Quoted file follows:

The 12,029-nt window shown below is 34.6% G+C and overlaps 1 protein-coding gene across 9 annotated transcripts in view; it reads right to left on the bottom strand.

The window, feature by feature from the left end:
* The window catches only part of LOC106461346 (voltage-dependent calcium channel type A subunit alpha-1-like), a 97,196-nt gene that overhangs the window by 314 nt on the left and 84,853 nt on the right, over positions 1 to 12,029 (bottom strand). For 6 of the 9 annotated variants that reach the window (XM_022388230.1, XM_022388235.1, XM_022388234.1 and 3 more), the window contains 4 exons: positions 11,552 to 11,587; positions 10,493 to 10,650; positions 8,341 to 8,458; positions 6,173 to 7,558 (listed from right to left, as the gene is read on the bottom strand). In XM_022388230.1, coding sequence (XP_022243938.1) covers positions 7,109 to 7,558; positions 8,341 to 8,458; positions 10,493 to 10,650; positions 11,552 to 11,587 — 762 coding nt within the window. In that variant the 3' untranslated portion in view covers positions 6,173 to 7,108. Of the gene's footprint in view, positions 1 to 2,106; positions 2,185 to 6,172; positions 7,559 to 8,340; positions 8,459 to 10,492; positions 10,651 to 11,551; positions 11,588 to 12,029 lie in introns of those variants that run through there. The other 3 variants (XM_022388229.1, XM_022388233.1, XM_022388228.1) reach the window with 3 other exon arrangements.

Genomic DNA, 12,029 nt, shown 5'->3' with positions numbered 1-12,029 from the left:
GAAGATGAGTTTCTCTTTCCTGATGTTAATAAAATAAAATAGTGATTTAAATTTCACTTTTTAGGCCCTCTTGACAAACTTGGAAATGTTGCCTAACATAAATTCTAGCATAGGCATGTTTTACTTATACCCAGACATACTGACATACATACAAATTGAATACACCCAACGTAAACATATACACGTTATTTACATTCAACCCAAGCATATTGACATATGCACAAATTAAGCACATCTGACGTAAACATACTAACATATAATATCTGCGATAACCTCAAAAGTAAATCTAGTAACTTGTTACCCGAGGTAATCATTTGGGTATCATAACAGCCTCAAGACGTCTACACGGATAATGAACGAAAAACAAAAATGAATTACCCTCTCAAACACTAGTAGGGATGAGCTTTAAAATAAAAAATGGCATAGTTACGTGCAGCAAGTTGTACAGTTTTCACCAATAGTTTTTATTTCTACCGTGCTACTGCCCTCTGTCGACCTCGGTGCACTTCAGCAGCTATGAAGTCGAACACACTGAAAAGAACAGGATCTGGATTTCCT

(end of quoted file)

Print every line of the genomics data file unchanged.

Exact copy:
The 12,029-nt window shown below is 34.6% G+C and overlaps 1 protein-coding gene across 9 annotated transcripts in view; it reads right to left on the bottom strand.

The window, feature by feature from the left end:
* The window catches only part of LOC106461346 (voltage-dependent calcium channel type A subunit alpha-1-like), a 97,196-nt gene that overhangs the window by 314 nt on the left and 84,853 nt on the right, over positions 1 to 12,029 (bottom strand). For 6 of the 9 annotated variants that reach the window (XM_022388230.1, XM_022388235.1, XM_022388234.1 and 3 more), the window contains 4 exons: positions 11,552 to 11,587; positions 10,493 to 10,650; positions 8,341 to 8,458; positions 6,173 to 7,558 (listed from right to left, as the gene is read on the bottom strand). In XM_022388230.1, coding sequence (XP_022243938.1) covers positions 7,109 to 7,558; positions 8,341 to 8,458; positions 10,493 to 10,650; positions 11,552 to 11,587 — 762 coding nt within the window. In that variant the 3' untranslated portion in view covers positions 6,173 to 7,108. Of the gene's footprint in view, positions 1 to 2,106; positions 2,185 to 6,172; positions 7,559 to 8,340; positions 8,459 to 10,492; positions 10,651 to 11,551; positions 11,588 to 12,029 lie in introns of those variants that run through there. The other 3 variants (XM_022388229.1, XM_022388233.1, XM_022388228.1) reach the window with 3 other exon arrangements.

Genomic DNA, 12,029 nt, shown 5'->3' with positions numbered 1-12,029 from the left:
GAAGATGAGTTTCTCTTTCCTGATGTTAATAAAATAAAATAGTGATTTAAATTTCACTTTTTAGGCCCTCTTGACAAACTTGGAAATGTTGCCTAACATAAATTCTAGCATAGGCATGTTTTACTTATACCCAGACATACTGACATACATACAAATTGAATACACCCAACGTAAACATATACACGTTATTTACATTCAACCCAAGCATATTGACATATGCACAAATTAAGCACATCTGACGTAAACATACTAACATATAATATCTGCGATAACCTCAAAAGTAAATCTAGTAACTTGTTACCCGAGGTAATCATTTGGGTATCATAACAGCCTCAAGACGTCTACACGGATAATGAACGAAAAACAAAAATGAATTACCCTCTCAAACACTAGTAGGGATGAGCTTTAAAATAAAAAATGGCATAGTTACGTGCAGCAAGTTGTACAGTTTTCACCAATAGTTTTTATTTCTACCGTGCTACTGCCCTCTGTCGACCTCGGTGCACTTCAGCAGCTATGAAGTCGAACACACTGAAAAGAACAGGATCTGGATTTCCT